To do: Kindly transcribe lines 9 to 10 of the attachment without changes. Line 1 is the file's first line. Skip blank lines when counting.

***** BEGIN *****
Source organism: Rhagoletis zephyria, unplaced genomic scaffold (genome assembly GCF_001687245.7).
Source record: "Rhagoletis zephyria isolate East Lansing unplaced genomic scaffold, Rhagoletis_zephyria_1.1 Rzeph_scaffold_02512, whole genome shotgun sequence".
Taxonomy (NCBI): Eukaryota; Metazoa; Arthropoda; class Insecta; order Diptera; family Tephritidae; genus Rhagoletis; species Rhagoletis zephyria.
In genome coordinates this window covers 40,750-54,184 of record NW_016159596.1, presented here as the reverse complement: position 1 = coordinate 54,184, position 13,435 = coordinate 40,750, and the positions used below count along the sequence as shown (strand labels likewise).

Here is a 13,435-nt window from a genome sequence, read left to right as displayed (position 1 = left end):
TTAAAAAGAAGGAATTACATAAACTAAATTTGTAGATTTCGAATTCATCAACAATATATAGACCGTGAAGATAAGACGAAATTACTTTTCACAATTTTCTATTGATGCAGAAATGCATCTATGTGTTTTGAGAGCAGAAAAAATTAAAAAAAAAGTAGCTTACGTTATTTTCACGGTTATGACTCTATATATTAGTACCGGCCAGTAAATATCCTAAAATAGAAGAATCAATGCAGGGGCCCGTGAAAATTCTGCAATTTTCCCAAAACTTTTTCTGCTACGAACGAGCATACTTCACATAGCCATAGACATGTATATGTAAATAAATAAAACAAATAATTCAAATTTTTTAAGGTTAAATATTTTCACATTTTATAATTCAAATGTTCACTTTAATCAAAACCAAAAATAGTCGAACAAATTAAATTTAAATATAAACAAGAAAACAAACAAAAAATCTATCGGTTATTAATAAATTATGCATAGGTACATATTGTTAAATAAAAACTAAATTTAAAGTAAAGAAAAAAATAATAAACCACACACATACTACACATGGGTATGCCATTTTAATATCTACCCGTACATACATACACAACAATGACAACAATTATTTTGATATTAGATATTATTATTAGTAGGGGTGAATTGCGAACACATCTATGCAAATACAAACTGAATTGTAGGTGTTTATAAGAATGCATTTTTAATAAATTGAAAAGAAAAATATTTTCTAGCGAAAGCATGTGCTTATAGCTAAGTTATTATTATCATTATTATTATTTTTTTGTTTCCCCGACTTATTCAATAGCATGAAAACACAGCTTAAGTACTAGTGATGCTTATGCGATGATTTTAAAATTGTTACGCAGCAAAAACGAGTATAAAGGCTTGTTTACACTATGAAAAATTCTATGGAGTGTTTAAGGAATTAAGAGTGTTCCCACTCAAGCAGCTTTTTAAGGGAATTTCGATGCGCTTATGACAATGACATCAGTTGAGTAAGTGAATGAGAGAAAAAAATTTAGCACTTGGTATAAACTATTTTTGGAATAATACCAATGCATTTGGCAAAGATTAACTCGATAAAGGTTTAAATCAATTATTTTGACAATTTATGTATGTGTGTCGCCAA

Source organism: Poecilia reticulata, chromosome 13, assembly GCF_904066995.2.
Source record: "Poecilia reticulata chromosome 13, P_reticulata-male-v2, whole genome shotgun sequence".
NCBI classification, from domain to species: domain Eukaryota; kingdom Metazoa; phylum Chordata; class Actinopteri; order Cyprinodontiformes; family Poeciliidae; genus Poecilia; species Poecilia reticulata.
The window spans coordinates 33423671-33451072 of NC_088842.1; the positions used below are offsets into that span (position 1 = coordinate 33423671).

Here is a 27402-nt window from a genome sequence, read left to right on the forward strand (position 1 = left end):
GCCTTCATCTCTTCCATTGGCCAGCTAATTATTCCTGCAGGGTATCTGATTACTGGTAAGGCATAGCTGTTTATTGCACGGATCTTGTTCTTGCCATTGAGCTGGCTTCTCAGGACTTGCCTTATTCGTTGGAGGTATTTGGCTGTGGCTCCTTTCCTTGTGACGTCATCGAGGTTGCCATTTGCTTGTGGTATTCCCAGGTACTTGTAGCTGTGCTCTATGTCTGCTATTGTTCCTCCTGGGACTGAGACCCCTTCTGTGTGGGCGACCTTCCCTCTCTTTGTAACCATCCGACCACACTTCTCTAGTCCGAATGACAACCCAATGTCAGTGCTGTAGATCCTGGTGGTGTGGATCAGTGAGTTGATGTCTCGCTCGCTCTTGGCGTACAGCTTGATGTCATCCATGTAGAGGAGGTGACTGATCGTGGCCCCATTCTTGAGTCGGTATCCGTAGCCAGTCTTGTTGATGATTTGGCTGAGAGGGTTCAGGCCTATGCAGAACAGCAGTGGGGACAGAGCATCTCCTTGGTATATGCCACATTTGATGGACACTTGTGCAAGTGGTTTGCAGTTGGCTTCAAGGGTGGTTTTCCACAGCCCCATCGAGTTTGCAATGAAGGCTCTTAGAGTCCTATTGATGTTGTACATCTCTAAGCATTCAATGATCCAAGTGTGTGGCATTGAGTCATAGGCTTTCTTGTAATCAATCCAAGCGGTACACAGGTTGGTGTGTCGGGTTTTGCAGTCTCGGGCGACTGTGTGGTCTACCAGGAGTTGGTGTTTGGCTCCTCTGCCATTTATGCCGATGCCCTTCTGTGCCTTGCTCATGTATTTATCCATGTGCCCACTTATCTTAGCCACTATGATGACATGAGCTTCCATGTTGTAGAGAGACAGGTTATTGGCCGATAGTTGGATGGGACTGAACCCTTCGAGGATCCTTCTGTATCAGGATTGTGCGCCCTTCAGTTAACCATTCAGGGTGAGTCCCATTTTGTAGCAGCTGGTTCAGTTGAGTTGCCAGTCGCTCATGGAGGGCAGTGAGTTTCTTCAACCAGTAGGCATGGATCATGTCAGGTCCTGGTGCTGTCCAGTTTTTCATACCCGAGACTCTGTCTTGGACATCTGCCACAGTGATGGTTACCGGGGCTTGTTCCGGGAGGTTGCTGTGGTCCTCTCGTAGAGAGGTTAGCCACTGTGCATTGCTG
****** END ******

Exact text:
NCBI classification, from domain to species: domain Eukaryota; kingdom Metazoa; phylum Chordata; class Actinopteri; order Cyprinodontiformes; family Poeciliidae; genus Poecilia; species Poecilia reticulata.
The window spans coordinates 33423671-33451072 of NC_088842.1; the positions used below are offsets into that span (position 1 = coordinate 33423671).